One of our noble and leonine woollies, Stalker, now retired through the Hound Welfare Fund

“Well, it so happened that Trojan and his comrades blew up a brace of foxes by about the usual hour of meeting in civilized countries now-a-days; and the English master being perfectly satisfied with his performances as well as figure, not only coveted his neighbor’s goods, but resolved to avail himself of Trojan’s services. But the Saxon, thinking it infra dig. to enter any young hounds on his list as got by Mr W.’s Trojan, effected his purpose in another way. …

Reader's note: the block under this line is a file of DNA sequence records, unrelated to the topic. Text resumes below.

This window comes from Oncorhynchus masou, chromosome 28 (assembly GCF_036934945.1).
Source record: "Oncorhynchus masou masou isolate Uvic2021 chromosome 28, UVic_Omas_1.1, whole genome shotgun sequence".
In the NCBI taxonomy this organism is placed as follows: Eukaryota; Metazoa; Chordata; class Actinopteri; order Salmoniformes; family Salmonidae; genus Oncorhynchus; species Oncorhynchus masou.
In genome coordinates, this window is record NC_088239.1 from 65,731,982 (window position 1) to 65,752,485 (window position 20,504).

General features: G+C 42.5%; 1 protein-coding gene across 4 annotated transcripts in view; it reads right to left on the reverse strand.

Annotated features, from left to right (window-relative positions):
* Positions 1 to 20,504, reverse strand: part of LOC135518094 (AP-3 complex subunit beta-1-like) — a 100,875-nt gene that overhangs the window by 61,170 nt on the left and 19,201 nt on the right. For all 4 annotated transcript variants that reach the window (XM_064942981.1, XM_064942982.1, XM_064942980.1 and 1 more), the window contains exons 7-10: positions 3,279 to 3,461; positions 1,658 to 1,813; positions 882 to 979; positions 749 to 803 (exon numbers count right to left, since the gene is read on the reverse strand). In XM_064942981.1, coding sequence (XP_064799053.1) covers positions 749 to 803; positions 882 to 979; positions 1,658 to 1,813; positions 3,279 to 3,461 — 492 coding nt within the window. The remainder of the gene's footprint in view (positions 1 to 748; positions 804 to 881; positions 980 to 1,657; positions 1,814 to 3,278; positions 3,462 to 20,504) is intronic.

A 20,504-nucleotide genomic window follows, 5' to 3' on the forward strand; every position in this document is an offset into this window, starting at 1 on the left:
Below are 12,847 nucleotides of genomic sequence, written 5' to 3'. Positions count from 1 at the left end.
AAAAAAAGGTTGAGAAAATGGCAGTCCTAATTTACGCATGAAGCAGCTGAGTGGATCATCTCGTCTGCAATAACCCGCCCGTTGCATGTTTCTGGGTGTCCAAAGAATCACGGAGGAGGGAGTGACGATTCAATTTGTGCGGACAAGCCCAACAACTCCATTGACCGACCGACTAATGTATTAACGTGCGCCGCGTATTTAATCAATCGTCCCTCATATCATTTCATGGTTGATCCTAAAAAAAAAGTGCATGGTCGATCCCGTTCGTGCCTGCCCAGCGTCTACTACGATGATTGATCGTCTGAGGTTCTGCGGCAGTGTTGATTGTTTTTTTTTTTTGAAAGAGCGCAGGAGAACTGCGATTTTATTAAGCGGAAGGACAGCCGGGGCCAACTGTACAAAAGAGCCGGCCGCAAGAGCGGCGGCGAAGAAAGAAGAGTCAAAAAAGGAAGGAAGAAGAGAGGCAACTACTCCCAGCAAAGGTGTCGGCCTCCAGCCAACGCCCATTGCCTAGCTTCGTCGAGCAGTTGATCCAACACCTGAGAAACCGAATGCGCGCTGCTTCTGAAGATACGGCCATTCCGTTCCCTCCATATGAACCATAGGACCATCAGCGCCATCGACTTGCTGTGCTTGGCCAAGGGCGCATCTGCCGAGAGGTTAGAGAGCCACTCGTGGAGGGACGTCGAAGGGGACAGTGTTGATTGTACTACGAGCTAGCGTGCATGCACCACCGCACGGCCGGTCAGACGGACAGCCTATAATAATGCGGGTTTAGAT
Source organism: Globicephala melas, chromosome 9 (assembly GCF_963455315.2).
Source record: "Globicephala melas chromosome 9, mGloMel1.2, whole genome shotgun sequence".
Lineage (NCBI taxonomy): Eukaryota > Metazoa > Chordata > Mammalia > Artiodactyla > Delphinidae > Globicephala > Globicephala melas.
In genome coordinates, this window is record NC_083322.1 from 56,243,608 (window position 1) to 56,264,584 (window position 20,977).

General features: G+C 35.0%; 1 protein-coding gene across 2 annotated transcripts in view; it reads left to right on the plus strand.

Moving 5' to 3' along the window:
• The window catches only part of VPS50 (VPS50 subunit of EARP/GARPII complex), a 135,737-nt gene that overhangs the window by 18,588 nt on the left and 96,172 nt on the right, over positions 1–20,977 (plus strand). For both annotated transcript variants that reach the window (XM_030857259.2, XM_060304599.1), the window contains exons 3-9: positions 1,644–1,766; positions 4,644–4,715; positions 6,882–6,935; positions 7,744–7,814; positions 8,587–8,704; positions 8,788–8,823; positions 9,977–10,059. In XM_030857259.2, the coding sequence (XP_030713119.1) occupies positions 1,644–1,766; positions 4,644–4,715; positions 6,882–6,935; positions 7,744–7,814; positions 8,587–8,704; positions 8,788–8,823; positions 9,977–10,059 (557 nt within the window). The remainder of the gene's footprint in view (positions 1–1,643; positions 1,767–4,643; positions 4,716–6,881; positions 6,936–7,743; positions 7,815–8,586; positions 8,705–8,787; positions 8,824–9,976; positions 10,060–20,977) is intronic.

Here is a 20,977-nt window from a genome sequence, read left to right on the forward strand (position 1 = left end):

“Jack (his whipper-in) went to Taffy’s house and kidnapped old Troojane, as the Welsh call Trojan. It happened in this wise: Jack, the whipper-in, having ascertained the ins and outs of Mr. W’s kennel, dressed as a Welsh drover, taking advantage of the master being mystified as well as his man, one misty evening, whispered through the keyhole of the kennel door to Trojan that a young lady outside wished to see him on very particular business. The gallant old dog stepped out at once, without waiting for a second invitation; and as the language of love is easily understood, whether in Welsh or English, Trojan was inveigled by the Saxon beauty to leave his kith and kin among the moutaineers, and accompany her back to her English home.